Traditional fans are upset that a Supporters’ Shield has been seemingly lost by May, while casual fans question why the team tolerates players showing more interest in the World Cup than their own squad.
An increasingly difficult 2018 season has the Sounders struggling to navigate a razor-thin line between pleasing their traditional supporter base while also attracting more casual fans.
And right now, its front office having somewhat deliberately sacrificed a quarter of the Major League Soccer season already, this 2-5-2 team appears to be pleasing nobody.
Traditional fans are upset that a Supporters’ Shield for the top regular-season record has been seemingly lost by May, while casual fans on social media question why the team tolerates players showing more apparent interest in the FIFA World Cup next month than their own squad.
The World Cup issue has been encapsulated by midfielder Nicolas Lodeiro and to a lesser extent defender Roman Torres.
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Lodeiro taking his time rehabilitating a toe fracture in hopes of making Uruguay’s preliminary 26-man World Cup roster — which he did Tuesday — has been both understandable, yet quietly exasperating for team officials dealing with a slew of other injuries. Sounders goalkeeper Stefan Frei expressed the team’s mounting frustration after the 1-0 defeat Sunday in Portland.
“People really need to take it upon themselves to do everything in their power to get back,’’ Frei said. “It’s one thing for us to sit here and say, ‘If we had this and this player on the field we would be playing better.’ That ain’t going to help you with squat. They need to be on the field.’’
Frei isn’t the type to single out individual players and was likely frustrated by the injuries as a whole, rather than taking veiled jabs at Lodeiro or anybody in particular. But the Sounders have spent the season with millions of dollars worth of players sidelined by injuries that seem to drag on.
Midfielder Victor Rodriguez hasn’t played, his knee sprain taking weeks longer to heal than expected. Osvaldo Alonso has battled multiple injuries, playing just a few contests.
Torres, earning $645,000, arrived at training camp in less than peak condition. He hurt his hamstring and then injured it worse after struggling in games. It’s debatable whether Torres would have played as early had this not been a World Cup year he was trying to gear his ill-conditioned body for.
He’s on Panama’s provisional World Cup roster, but his hamstring strain is apparently so serious it’s questionable he’ll even play.
Speaking of rosters, Gustav Svensson just made Sweden’s provisional roster.
With Lodeiro, the team’s highest-paid player at $2.3 million, there’s been internal Sounders debate about whether he could be rehabbing more aggressively and actually playing in matches he’s skipped in hopes of feeling better by June.
For soccer worldwide, these are things teams deal with every four years. The World Cup far surpasses the Super Bowl in global presence, and Lodeiro could retire a Godlike figure in his homeland if he makes the roster and Uruguay wins it.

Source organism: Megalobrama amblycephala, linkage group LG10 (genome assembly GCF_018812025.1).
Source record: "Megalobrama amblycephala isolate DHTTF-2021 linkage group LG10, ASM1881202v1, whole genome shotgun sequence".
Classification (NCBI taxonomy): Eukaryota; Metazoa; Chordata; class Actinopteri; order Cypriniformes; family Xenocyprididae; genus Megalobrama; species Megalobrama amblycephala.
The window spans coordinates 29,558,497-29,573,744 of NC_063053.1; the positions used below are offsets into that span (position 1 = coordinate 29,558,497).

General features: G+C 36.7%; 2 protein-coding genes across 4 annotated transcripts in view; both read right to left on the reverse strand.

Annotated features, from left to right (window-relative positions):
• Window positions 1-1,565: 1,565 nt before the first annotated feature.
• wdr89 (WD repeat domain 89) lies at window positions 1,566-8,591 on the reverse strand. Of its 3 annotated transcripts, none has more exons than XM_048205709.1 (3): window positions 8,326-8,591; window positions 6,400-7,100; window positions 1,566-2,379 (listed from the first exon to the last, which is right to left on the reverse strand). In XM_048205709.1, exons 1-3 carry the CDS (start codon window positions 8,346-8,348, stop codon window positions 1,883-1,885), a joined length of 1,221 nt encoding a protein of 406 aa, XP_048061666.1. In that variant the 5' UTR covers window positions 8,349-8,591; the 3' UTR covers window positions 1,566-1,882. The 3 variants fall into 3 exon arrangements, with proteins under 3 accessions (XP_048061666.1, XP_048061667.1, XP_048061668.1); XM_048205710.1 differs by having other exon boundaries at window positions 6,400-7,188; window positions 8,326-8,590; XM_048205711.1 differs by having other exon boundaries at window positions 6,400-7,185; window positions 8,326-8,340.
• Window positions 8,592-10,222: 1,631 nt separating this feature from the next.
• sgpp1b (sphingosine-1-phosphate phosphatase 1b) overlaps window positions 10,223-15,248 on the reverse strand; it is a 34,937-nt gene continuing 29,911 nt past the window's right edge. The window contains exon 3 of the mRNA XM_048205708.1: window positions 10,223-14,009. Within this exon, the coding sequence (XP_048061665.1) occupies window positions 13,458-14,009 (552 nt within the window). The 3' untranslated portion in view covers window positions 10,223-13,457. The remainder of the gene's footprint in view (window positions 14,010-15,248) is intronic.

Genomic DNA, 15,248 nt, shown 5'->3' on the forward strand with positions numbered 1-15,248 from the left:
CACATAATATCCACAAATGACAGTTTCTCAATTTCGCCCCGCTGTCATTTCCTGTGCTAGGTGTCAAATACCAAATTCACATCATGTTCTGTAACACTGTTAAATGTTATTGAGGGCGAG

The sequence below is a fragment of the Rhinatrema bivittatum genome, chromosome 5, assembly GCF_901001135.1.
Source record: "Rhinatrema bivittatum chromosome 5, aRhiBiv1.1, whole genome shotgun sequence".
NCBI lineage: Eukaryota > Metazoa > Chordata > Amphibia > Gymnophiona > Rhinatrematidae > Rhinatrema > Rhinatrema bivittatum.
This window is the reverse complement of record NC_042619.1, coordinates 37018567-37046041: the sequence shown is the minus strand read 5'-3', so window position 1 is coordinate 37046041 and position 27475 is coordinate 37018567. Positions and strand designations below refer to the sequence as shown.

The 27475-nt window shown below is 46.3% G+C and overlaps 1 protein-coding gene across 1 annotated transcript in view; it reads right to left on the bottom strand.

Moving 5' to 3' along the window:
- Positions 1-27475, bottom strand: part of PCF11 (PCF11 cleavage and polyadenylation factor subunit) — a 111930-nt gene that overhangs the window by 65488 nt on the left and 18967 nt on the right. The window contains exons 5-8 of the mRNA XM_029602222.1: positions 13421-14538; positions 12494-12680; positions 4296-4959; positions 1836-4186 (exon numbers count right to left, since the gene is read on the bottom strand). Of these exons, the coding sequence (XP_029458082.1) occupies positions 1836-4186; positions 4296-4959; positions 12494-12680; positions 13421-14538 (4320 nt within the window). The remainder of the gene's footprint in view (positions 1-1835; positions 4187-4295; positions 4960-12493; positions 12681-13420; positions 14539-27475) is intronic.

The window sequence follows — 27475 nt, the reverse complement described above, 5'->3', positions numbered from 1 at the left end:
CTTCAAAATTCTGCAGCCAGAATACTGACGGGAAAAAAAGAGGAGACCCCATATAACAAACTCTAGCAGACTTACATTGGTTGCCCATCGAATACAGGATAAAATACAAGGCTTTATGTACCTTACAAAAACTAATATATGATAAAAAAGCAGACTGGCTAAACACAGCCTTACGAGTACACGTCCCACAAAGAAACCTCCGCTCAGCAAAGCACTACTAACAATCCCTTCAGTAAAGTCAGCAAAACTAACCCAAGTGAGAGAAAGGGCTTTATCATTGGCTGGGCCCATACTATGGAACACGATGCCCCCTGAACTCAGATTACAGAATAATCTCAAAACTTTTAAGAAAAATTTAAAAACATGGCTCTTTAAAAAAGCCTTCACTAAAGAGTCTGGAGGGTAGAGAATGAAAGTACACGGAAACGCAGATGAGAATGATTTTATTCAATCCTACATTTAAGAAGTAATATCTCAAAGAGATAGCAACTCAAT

But for casual fans buying Sounders tickets, the idea that Lodeiro, or Torres, might be focused more on the World Cup than the team’s immediate needs seems crazy. Lodeiro would be crucified in this country’s other major sports after even a hint he wasn’t giving his all for his team at any given moment.
The Sounders have avoided any criticism of Loderio even as casual fans like to take online jabs at him while citing the “minor-league” status of MLS.
Just like the Joevin Jones fiasco last year, this is a made-in-soccer “no-win” for the team. Jones left the Sounders without permission last summer to prepare early for international matches with the Trinidad & Tobago national team.
The Sounders knew Jones had signed to play this season in Germany and suspected him of trying to force his release so he could head there early. Such antics do frequently occur in soccer’s global marketplace, and they felt they had a better chance of winning with Jones than without him.
So they kept quiet, allowed the summer transfer window to close and took Jones back without serious consequences. Just like they won’t risk a public spat with Lodeiro now that causes him to mentally check out in the latter half of the season.
They know Lodeiro typically endures a ton of physical abuse without complaint. If anything, his absence the past several matches reinforced how badly the Sounders need to keep him happy.
For now, their bigger concern is whether the second half will be worth worrying about.
“Time is slowly running out,” Frei said. “We’re getting pushed into a corner again, and we know how difficult it can be.”
If anything, the cynical decision by general manager Garth Lagerwey to avoid signing additional impact players until July was borne from a desire to appeal to casual fans. Chicago native Lagerwey knows fans of major U.S. sports covet league championships above all.
And that, two years ago, his Sounders struggled for half a season before taking the MLS Cup.
So faced with signing players during a limited spring transfer window to bolster his club’s early record, Lagerwey gambled that he could absorb some losing until better talent surfaces come July.
“You want to build a roster that has you playing your best at the end of the season, which maximizes your chances of winning MLS Cup,” Lagerwey said.
For now, Lagerwey needs all capable hands to heed Frei’s advice and get back on the field. That way, the Sounders can at least start appeasing some fans instead of upsetting all of them.